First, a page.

Politics – No place for religion?
We can easily agree on the fact that the mixing of religion and politics in many Muslim countries challenge ideals of Western political cultures, as Helge Lurås (Center for international and strategic analyses) states in an interview in a Norwegian newspaper today. This is exactly why it is essential that our foreign policy is based on a reflective and clarified relationship to religion. Indeed politics will always have to relate to religion also in Western secular democracies. E.g. Norway is obliged to pursue an active policy to safeguard human rights, including the freedom of faith and believe. Yet a pro-active politics on religion is something quite different than a politics based on faith.
The development of secular democratic institutions based on universal human rights is an overarching strategic goal in the Norwegian foreign policy. Yet in order to pursue such goal, we cannot simply exclude religion from the map having in mind the role that religion plays in many societies in the world today. It is also this reality that has constituted the basis of the Oslo Center’s project on religion and development that Lurås is commenting on in his interview. But contrary to what he seems to believe, the project is not aimed at promoting inter-faith dialogue or religion as such in the public sphere. On the contrary, we call for a reality check of such initiatives in line with the project’s knowledge based approach.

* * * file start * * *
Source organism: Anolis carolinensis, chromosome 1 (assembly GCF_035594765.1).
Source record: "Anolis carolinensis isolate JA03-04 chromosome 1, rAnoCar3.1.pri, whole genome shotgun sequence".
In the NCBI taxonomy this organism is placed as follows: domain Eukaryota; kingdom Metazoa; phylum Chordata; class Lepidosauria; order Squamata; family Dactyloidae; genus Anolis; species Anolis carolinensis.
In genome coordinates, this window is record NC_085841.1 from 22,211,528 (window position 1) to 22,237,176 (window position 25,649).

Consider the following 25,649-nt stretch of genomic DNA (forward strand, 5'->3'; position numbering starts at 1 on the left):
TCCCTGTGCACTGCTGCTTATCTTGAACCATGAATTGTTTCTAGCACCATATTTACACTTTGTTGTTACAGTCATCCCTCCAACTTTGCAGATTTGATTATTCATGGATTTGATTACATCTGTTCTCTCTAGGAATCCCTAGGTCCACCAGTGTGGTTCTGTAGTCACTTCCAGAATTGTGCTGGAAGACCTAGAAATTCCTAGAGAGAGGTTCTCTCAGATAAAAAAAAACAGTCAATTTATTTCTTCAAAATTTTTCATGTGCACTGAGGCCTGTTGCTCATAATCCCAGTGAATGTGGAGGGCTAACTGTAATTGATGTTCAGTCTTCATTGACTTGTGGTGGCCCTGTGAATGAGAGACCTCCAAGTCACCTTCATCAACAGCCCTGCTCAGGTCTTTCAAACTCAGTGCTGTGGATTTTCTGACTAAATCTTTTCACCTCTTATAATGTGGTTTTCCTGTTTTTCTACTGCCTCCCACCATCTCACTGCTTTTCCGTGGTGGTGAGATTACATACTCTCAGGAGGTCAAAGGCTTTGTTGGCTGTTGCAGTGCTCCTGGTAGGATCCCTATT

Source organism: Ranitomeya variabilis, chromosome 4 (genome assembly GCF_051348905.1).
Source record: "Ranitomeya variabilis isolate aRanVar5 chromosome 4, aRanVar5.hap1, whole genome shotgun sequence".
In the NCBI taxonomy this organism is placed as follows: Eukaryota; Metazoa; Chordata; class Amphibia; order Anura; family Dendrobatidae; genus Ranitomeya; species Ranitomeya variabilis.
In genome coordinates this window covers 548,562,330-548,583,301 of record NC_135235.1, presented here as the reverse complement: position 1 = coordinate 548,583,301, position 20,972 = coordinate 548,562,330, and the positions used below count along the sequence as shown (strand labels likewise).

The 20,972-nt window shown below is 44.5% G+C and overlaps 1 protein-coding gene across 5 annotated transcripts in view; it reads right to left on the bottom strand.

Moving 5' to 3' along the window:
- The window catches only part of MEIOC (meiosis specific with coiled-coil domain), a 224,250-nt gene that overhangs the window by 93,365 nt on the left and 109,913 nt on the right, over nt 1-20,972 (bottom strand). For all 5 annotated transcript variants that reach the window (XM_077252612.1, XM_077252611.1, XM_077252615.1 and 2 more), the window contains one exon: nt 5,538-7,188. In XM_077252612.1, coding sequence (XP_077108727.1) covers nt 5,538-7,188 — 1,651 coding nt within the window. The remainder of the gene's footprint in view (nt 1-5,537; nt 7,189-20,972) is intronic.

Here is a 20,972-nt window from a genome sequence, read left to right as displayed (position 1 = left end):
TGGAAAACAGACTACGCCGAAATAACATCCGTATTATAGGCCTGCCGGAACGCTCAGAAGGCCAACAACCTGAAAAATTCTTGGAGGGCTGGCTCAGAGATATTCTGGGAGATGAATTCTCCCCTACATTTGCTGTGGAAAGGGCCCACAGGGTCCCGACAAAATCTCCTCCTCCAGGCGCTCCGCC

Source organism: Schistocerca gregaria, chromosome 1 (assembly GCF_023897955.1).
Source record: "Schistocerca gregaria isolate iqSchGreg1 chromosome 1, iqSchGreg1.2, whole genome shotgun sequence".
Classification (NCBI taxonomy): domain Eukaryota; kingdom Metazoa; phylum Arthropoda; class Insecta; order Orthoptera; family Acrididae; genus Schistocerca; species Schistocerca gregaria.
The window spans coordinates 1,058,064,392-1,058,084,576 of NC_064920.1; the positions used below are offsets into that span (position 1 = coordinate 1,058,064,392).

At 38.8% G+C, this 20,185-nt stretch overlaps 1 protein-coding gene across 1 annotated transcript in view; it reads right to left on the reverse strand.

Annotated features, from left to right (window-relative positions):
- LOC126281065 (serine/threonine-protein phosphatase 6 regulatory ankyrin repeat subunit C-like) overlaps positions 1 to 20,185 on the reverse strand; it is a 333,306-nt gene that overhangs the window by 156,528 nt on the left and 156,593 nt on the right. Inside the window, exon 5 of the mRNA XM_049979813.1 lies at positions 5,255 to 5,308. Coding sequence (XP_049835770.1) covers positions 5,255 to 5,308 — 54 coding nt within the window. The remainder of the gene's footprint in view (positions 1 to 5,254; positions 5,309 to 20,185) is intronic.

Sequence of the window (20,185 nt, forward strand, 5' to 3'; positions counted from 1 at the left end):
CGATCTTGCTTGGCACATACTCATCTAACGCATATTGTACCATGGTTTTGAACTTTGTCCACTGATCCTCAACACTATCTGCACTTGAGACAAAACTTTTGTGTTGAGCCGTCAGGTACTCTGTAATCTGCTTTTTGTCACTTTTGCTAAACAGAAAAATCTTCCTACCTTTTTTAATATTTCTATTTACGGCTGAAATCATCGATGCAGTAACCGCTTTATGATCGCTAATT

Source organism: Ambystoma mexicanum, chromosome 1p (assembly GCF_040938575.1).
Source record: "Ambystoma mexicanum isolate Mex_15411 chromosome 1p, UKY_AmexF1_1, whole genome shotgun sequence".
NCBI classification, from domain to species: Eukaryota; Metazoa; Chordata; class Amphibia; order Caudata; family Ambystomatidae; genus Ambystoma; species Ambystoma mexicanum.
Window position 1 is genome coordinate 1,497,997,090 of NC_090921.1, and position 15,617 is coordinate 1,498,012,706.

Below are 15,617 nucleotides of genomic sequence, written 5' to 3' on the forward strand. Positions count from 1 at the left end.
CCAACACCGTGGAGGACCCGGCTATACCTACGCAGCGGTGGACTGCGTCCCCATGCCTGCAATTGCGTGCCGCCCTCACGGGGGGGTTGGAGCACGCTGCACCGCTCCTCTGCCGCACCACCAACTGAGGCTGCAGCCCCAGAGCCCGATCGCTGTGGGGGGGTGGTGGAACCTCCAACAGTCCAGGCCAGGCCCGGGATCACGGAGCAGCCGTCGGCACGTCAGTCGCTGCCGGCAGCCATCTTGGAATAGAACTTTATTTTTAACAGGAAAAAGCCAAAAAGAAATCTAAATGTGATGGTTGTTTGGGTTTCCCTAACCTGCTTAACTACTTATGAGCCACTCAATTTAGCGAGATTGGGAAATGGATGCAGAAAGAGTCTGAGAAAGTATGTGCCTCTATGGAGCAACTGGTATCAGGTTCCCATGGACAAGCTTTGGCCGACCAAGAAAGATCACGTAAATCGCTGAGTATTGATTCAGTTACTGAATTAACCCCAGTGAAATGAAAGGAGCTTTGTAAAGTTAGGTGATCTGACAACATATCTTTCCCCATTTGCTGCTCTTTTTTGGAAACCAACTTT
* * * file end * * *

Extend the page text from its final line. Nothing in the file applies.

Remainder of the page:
In the final report we advocate a knowledge based – not faith-based – approach to religion. In line with research communities and practitioners around the globe, we recognize that religion has deep influence on political and social dynamics in many parts of the world today. This reality must be reflected in the strategies, not by promoting religious leaders and institutions role and power in politics, but to ensure that policies are based on solid knowledge and understanding of social and political dynamics in the countries we are involved.
The project report fully recognises that religious actors challenge fundamental human rights and democratic values in the world today. E.g. we describe how primarily Christian religious actors are joining forces in the fight against gender equality and women’s reproductive rights.
With regard to democratic developments in Muslim countries, we must recognize that it is not up to us but to the people and their respective political actors there to define the balance between religion and politics. Indeed we should be careful when telling other’s how to develop their political and democratic solutions. The credibility of the west in many Muslim countries is probably not at its peak nowadays, much due to western countries non- democratic and non-transparent policies over the last decades.